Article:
Dan Lundberg: Bjårskpip in Blossom


Dan Lundberg

Daniel Danielsson was a man with many, and varied, occupations in Laxviken, Jämtland. He worked as timber-floater, but was also a talented blacksmith, woodturner, and stonecutter. Danielsson also applied his talents in different musical contexts. He played the cornet in the village brass ensemble and often performed at home together with the church organist. Sometime at the turn of the twentieth century, he started to make flutes; we don’t know how many, but today five instruments are known. Danielsson’s flute project was a success even if he himself was not totally content with the result. After his death in 1937, the flutes remained on his farm and were used by his grandchildren. As they grew up and moved to other places they brought the flutes with them as heirlooms and they were kept in bookshelves and drawers, or hung on walls. In recent years, Danielsson’s flutes have been brought back to life through the efforts of the flute maker Gunnar Stenmark. In a way, this is a true revival, because the flutes were essentially dead, unused, for many decades. Noone really knows how long the flutes were in the hands of Danielsson himself. But with the help of Norwegian models and recordings of flute playing in Sweden, we can recreate a trustworthy playing technique for the instrument.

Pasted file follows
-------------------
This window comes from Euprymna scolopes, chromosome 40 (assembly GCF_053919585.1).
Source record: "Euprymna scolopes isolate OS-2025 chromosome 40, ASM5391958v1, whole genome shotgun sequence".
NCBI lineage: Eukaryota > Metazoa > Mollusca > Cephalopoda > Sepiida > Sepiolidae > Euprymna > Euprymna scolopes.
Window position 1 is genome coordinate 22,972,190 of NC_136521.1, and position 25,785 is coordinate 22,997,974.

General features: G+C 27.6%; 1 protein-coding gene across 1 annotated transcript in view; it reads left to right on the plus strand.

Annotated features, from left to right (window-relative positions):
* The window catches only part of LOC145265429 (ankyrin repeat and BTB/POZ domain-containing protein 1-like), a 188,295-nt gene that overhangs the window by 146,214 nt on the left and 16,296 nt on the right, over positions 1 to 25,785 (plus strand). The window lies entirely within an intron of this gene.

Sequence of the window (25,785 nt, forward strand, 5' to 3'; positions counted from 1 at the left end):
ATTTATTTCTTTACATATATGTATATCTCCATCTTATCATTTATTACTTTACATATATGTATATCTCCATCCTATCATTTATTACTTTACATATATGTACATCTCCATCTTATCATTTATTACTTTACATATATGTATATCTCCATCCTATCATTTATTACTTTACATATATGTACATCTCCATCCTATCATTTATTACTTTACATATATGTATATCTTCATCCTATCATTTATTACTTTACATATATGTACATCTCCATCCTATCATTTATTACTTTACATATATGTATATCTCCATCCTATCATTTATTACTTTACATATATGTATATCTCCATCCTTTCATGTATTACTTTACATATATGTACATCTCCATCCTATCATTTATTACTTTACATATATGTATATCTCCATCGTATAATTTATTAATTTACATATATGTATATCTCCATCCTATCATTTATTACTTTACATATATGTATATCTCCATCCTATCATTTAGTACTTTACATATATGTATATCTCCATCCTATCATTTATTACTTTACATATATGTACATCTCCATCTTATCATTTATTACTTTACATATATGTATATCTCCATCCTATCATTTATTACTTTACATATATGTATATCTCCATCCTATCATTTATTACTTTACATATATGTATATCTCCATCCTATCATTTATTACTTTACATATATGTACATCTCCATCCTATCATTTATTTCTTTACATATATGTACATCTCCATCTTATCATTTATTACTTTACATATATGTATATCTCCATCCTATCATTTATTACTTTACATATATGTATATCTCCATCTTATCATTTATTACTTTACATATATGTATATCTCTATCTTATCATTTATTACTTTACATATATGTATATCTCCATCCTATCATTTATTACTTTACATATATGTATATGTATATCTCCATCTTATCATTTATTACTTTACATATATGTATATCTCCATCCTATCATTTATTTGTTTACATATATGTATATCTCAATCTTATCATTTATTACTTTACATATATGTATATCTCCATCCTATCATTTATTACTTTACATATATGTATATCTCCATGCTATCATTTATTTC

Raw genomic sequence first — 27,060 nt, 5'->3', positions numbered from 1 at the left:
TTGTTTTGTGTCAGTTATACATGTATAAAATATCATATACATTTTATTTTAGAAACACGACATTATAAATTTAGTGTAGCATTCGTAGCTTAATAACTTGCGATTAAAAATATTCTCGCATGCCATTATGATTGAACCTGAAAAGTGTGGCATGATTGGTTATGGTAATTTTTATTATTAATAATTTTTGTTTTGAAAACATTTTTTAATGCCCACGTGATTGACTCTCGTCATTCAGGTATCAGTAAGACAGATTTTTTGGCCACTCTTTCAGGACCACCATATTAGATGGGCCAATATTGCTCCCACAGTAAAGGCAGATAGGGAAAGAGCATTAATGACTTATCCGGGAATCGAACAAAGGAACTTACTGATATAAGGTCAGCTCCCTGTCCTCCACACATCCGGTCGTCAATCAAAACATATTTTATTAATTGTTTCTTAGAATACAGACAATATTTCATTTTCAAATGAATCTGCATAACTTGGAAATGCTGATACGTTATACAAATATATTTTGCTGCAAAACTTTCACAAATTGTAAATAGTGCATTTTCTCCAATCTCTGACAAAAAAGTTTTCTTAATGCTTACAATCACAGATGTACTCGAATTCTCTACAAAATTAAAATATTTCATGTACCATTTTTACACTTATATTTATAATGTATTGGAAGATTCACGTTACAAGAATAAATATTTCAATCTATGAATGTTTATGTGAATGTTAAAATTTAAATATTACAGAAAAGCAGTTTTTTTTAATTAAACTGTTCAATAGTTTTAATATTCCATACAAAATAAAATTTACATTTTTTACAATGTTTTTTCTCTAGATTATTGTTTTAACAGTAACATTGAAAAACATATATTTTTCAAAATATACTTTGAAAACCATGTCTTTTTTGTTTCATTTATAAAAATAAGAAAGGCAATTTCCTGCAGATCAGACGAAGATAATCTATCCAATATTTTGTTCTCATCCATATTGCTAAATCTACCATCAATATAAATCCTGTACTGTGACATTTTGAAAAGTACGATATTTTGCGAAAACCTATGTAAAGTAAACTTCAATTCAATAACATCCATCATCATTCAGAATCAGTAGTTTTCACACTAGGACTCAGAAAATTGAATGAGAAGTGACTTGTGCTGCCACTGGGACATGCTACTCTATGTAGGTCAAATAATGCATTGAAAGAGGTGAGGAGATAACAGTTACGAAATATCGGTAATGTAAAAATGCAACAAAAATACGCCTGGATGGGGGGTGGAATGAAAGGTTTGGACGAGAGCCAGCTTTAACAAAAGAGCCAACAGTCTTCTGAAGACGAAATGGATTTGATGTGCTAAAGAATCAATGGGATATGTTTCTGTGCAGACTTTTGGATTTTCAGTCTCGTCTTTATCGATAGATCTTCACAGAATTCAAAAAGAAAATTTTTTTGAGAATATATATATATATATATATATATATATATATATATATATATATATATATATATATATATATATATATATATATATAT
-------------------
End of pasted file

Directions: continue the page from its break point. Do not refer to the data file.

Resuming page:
This article examines the different roles of various actors in a revival process. With Daniel Danielsson’s flute as an example, we can make a simplified division between the roles of the researcher, the flute maker and the musician in the revival process. The flute maker’s primary goal is to enlarge his assortment of flutes. His goal differs from that of the ethnomusicologist whose aims have to do with understanding how the instrument functions, in what contexts it was used, how it was built, and what the prototypes might have been, etc. The musician, on his or her side, puts music making first and is most interested in a useful and flexible instrument.

©Dan Lundberg, 2007

STM-Online vol. 10 (2007)


ISSN: 1403-5715